Published on Eurasian Perspectives

Three ways Serbia can create greener and more resilient growth

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Cover graphic from the Supporting Serbia?s Transition to Greener and More Resilient Growth report Cover graphic from the Supporting Serbia’s Transition to Greener and More Resilient Growth report

As the European Union forges ahead on a development path paved by the European Green Deal, can Serbia, an EU candidate country, keep up with the initiatives of its neighbors and build a green future? What reforms could help transition the country's economy—now among Europe's most energy-intensive and with pollution a  heavy burden on public health—toward more sustainable and resilient growth?

A recent World Bank report, Supporting Serbia’s Transition to Greener and More Resilient Growth, suggests that the country needs action in three areas: (1) get prices to reflect the cost of pollution and wasteful use of resources; (2) undertake sectoral reforms to support green transition priorities, and (3) strengthen national institutions to support the green reform agenda.

It is important to acknowledge that Serbia’s green transition aspirations are not only driven by its EU accession ambition. The government has reaffirmed its commitment to global climate action under the Paris Agreement, updating its emissions reduction target for 2030 to 33.3% compared to 1990 levels. Serbia has also made regional commitments under the Green Agenda for the Western Balkans, like the Sofia Declaration, which goes beyond decarbonization and highlights the importance of depollution, the circular economy, biodiversity, and sustainable food systems.

The Role of Prices

Given its strong trading ties with the EU, Serbia needs to prepare to align itself with the EU’s climate ambitions. The EU Carbon Border Adjustment Mechanism (CBAM), expected to be introduced in 2026, will impose a fee on the carbon content of selected goods imported into the EU from countries without comparable climate policy ambition. Macroeconomic simulations presented in the report show that CBAM will have a small impact on Serbia’s economy overall—but could have a significant adverse impact on the country’s emissions-intensive sectors.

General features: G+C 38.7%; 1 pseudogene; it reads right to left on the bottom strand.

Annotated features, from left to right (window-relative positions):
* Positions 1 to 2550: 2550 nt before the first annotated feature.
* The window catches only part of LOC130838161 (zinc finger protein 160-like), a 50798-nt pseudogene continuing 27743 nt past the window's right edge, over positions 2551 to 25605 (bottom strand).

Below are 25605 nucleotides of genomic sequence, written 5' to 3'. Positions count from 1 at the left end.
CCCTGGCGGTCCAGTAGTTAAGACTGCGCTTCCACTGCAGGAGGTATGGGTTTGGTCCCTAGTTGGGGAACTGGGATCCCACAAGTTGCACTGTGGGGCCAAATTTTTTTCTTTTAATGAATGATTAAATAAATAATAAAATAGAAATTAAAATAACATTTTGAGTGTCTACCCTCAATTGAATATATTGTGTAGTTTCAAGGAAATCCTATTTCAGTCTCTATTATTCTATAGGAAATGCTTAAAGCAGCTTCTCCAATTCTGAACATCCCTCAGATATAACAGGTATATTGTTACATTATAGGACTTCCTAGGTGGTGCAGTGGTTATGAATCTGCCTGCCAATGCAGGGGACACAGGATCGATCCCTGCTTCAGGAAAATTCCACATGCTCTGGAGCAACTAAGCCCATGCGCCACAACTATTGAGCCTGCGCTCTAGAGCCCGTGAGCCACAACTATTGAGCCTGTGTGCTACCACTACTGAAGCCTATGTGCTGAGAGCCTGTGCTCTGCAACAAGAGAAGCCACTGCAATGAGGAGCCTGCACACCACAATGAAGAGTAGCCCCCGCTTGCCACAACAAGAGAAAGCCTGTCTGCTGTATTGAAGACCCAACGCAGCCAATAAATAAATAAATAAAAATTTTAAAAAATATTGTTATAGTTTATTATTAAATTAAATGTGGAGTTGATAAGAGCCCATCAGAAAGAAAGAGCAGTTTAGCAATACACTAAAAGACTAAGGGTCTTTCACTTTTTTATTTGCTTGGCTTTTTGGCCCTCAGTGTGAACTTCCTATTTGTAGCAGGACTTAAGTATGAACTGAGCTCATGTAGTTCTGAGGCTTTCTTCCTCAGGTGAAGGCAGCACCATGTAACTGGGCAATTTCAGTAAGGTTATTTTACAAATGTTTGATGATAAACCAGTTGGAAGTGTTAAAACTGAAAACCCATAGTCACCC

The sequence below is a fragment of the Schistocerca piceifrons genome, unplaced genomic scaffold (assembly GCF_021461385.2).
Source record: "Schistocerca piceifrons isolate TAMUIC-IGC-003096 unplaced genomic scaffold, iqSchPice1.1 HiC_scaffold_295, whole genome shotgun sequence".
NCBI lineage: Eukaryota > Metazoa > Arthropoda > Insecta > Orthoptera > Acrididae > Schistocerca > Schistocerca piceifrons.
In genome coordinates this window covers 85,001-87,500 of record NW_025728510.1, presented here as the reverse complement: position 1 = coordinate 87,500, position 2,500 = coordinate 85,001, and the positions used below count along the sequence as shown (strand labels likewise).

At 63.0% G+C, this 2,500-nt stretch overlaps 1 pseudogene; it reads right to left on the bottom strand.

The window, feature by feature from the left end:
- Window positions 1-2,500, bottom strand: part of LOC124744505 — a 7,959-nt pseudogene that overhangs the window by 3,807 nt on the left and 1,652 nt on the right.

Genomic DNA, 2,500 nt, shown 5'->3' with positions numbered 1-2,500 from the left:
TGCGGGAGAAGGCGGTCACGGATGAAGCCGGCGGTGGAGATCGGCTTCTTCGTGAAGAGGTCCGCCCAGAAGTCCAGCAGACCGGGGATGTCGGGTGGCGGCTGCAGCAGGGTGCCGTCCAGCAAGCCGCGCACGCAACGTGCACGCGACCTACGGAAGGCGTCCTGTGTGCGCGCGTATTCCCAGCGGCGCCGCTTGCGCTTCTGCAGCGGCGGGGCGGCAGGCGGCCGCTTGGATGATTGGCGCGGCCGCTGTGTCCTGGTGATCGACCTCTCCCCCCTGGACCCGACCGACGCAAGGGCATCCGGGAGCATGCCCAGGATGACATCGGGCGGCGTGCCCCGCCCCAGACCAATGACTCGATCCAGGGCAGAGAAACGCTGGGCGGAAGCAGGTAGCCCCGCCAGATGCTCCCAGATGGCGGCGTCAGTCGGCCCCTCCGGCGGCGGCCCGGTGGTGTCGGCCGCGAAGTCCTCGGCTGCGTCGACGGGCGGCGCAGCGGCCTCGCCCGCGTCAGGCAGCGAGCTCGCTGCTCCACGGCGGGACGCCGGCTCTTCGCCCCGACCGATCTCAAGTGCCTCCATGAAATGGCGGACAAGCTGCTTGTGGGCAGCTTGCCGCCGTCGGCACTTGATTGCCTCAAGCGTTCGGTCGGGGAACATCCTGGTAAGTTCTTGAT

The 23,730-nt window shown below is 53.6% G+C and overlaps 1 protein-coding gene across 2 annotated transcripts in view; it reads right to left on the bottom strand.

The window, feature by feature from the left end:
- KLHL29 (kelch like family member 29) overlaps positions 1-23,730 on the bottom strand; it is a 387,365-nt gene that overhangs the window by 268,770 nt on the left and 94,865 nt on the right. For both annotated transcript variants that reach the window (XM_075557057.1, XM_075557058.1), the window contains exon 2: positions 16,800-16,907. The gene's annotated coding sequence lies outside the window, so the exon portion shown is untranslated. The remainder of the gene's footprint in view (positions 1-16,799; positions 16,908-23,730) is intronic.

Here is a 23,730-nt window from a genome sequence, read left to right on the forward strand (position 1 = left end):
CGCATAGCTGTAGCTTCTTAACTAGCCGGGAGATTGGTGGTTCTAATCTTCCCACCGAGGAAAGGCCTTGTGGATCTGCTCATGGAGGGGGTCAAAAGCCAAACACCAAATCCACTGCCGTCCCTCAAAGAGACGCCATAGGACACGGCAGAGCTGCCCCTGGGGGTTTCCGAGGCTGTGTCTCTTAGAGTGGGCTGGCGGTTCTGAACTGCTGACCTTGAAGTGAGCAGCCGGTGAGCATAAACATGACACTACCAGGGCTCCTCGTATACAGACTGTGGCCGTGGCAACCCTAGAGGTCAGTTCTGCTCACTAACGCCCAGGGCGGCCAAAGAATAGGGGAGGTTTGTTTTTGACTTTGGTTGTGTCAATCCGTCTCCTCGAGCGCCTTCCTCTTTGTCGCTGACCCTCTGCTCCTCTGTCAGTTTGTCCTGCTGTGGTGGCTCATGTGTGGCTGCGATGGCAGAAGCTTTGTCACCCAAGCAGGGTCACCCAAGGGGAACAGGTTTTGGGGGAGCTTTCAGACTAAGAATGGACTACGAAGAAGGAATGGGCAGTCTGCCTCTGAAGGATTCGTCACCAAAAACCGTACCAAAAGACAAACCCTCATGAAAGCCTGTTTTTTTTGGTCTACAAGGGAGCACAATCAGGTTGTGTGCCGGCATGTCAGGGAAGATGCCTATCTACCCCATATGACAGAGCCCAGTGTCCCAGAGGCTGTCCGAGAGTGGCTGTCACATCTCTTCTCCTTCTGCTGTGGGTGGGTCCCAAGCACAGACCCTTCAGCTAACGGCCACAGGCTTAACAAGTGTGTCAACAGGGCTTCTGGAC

Ultimately, the introduction of CBAM will produce winners and losers: high-value, lower-carbon products would benefit, while more carbon-intensive and trade-exposed sectors would shrink without an adequate policy response. For example, CBAM as proposed today, could reduce Serbia’s steel production by around a third by 2035.

The implementation of carbon pricing based on the EU Emissions Trading System would enable Serbia to proactively prepare for the forthcoming CBAM and offer a less costly path to green reforms. As a contracting party of the Energy Community, Serbia adopted the Decarbonization Roadmap, committing to establish the necessary regulatory framework to implement carbon pricing by 2026. Adopting carbon pricing would also generate fiscal revenue that could be used domestically to incentivize investments in new, more productive economic sectors with lower carbon intensity, boosting GDP. In addition to avoiding the imposition of hefty duties on its carbon-intensive exports to the EU, putting a price on carbon domestically would result in a 38% reduction in total national GHG emissions. If the revenues from broader carbon pricing reforms were reinvested in innovation and education, this could also facilitate a structural shift to a more productive economy.